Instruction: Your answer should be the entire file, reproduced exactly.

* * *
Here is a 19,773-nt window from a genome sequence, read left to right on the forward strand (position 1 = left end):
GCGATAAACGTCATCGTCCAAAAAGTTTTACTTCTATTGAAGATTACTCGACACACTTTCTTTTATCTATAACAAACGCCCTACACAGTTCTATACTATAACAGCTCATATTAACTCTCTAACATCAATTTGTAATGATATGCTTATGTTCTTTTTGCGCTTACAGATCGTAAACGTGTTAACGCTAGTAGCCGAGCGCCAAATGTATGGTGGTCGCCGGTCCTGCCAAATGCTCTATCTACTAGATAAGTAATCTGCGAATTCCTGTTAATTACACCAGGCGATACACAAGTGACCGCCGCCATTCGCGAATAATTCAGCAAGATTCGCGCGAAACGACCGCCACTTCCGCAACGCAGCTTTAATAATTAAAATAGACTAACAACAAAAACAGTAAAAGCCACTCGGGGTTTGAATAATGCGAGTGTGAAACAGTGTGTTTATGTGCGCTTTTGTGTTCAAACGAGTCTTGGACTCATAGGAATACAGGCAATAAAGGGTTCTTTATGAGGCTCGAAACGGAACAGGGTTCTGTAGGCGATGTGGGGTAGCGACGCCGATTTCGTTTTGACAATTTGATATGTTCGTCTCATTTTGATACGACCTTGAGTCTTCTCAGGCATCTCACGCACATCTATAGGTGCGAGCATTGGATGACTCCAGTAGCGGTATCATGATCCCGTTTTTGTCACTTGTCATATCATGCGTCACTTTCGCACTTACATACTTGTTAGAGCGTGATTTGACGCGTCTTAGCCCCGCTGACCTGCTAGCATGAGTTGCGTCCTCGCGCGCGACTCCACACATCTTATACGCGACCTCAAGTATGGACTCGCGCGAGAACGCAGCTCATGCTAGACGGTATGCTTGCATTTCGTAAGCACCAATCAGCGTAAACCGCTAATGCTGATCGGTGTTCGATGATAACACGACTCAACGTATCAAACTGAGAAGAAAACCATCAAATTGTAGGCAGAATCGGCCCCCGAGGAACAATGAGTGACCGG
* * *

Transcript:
Here is a 19,773-nt window from a genome sequence, read left to right on the forward strand (position 1 = left end):
GCGATAAACGTCATCGTCCAAAAAGTTTTACTTCTATTGAAGATTACTCGACACACTTTCTTTTATCTATAACAAACGCCCTACACAGTTCTATACTATAACAGCTCATATTAACTCTCTAACATCAATTTGTAATGATATGCTTATGTTCTTTTTGCGCTTACAGATCGTAAACGTGTTAACGCTAGTAGCCGAGCGCCAAATGTATGGTGGTCGCCGGTCCTGCCAAATGCTCTATCTACTAGATAAGTAATCTGCGAATTCCTGTTAATTACACCAGGCGATACACAAGTGACCGCCGCCATTCGCGAATAATTCAGCAAGATTCGCGCGAAACGACCGCCACTTCCGCAACGCAGCTTTAATAATTAAAATAGACTAACAACAAAAACAGTAAAAGCCACTCGGGGTTTGAATAATGCGAGTGTGAAACAGTGTGTTTATGTGCGCTTTTGTGTTCAAACGAGTCTTGGACTCATAGGAATACAGGCAATAAAGGGTTCTTTATGAGGCTCGAAACGGAACAGGGTTCTGTAGGCGATGTGGGGTAGCGACGCCGATTTCGTTTTGACAATTTGATATGTTCGTCTCATTTTGATACGACCTTGAGTCTTCTCAGGCATCTCACGCACATCTATAGGTGCGAGCATTGGATGACTCCAGTAGCGGTATCATGATCCCGTTTTTGTCACTTGTCATATCATGCGTCACTTTCGCACTTACATACTTGTTAGAGCGTGATTTGACGCGTCTTAGCCCCGCTGACCTGCTAGCATGAGTTGCGTCCTCGCGCGCGACTCCACACATCTTATACGCGACCTCAAGTATGGACTCGCGCGAGAACGCAGCTCATGCTAGACGGTATGCTTGCATTTCGTAAGCACCAATCAGCGTAAACCGCTAATGCTGATCGGTGTTCGATGATAACACGACTCAACGTATCAAACTGAGAAGAAAACCATCAAATTGTAGGCAGAATCGGCCCCCGAGGAACAATGAGTGACCGG